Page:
In the Sahel and more generally in West Africa, small waterbodies are critical resources for the inhabitants, who use them on a daily basis to meet vital needs, such as drinking water, livestock watering, irrigation, fishing, and bathing, among others (Cecchi et al.2009; Frenken2005). These waterbodies are widespread all over the region and include numerous small reservoirs, for which dams have been built, small natural lakes and ponds, and intermediate situations, where existing lakes are more or less developed. Burkina Faso, for example, built many reservoirs, whose number increased from about 200 in 1974 to about 1650 in 2008 (Cecchi et al.2009). The aim of such actions was to address food security issues (Douxchamps et al.2014) after severe droughts (Sally et al.2011). The central Sahelian region also hosts a large number of small temporary waterbodies (Haas et al.2009; Gardelle et al.2010; Papa et al.2023), whose number is still not well known. There is a clear need to better survey the surface water resources in this region. Monitoring and understanding lake hydrological regimes is therefore an important step toward better management of these water resources.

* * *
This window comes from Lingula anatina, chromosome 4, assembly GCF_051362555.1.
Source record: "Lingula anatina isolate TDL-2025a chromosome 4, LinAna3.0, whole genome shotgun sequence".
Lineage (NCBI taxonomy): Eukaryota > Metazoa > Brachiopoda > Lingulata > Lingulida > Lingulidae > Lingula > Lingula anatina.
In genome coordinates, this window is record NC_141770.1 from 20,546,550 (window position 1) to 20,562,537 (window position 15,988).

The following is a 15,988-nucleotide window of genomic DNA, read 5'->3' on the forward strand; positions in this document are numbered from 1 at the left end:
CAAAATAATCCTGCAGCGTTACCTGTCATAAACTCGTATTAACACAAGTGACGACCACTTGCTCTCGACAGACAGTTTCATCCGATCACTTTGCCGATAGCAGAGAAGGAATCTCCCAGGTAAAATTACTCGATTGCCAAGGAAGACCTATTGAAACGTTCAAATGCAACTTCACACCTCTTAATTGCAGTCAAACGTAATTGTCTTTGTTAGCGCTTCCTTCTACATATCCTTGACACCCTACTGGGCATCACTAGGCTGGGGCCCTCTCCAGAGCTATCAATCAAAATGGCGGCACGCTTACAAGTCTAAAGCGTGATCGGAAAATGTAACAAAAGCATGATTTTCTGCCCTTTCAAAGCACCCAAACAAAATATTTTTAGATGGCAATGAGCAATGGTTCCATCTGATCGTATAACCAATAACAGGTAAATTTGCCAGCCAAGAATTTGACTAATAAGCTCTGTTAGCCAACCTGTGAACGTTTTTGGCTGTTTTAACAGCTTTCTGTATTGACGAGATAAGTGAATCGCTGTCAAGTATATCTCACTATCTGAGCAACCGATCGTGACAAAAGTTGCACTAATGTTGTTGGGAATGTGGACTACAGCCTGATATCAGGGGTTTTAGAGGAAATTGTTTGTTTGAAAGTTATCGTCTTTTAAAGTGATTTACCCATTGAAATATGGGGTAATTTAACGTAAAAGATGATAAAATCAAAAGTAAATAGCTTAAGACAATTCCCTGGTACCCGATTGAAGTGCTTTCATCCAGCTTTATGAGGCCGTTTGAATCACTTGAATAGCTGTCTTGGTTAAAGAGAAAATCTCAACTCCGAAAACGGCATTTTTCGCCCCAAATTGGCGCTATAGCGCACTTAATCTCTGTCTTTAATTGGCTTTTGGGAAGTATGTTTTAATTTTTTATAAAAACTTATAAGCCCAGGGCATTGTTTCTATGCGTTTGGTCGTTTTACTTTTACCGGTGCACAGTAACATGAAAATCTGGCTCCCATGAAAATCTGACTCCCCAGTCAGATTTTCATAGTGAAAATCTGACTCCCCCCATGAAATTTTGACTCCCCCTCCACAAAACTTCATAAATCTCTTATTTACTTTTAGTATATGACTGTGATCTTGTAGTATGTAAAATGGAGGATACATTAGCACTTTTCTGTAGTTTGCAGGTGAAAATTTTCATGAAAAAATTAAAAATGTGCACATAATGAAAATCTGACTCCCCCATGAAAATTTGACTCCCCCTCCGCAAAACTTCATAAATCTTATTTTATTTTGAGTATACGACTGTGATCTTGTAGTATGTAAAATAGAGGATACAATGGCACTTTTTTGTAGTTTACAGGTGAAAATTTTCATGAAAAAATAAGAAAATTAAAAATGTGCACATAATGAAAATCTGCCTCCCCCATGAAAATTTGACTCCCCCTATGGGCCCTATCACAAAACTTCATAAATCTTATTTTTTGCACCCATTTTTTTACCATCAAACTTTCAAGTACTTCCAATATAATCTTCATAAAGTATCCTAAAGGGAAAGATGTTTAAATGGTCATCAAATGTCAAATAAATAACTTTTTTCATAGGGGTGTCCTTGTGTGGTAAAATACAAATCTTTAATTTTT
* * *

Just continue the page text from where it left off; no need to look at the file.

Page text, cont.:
Since ground-based monitoring of waterbodies in this area is usually restricted to some large lakes (mainly those supplying water to capital cities or used for electricity production), remote sensing data such as those provided by the Copernicus Sentinel missions give an interesting tool to derive useful information. Radar altimetry monitors water heights (Birkett1994; Morris and Gill1994) by calculating the return time of a radar pulse emitted by the sensor on board and reflected by the water surface. The Sentinel-3A and Sentinel-3B satellites launched in 2016 and 2018, respectively, carry a Synthetic Aperture Radar Altimeter (SRAL) on board. Their performance in measuring inland water levels has already been assessed, as in the Inner Niger Delta, resulting in an average root mean square error (RMSE) of 0.67 m (Normandin et al.2018, Table S5). The technology offered by Sentinel-3 provides a significant step forward, with a much better-resolved footprint than previous altimeters, allowing for the observation of smaller waterbodies (Shu et al.2020). Time series can be obtained from databases such as DAHITI (Schwatke et al.2015), Global Reservoirs and Lakes Monitor (G-REALMBirkett et al.2010, 2017), and Hydroweb (Crétaux et al.2011). Laser altimetry data from ICESat-2 have been used to derive water level changes (Cooley et al.2021). Optical imagery is a powerful tool to detect surface water areas in cloud-free conditions, and recently, several algorithms have been developed to map waterbodies at the global scale (Pekel et al.2016; Messager et al.2016; DeVries et al.2017; Cordeiro et al.2021). However, the conditions required by these algorithms are not always met in central Sahel. This is due to the variability in the water optical reflectances of these waterbodies in time and space (e.g. Abdourhamane Touré2016) that is caused by the common presence of aquatic vegetation (Gardelle et al.2010), different levels of water turbidity, including extremely turbid and bright lakes (Robert et al.2017), and by the seasonal variability in the waterbody characteristics. The modified normalized difference water index (MNDWI) is frequently used to differentiate water from soil (Xu2006), usually with automatic or supervised thresholding methods. Using this index, Reis et al. (2021) found that optimal thresholds still varied over time and space in the Sahel, whereas Ji et al. (2009) showed that a fairly stable MNDWI threshold over time gives good results, even in the presence of mixed water and vegetation pixels.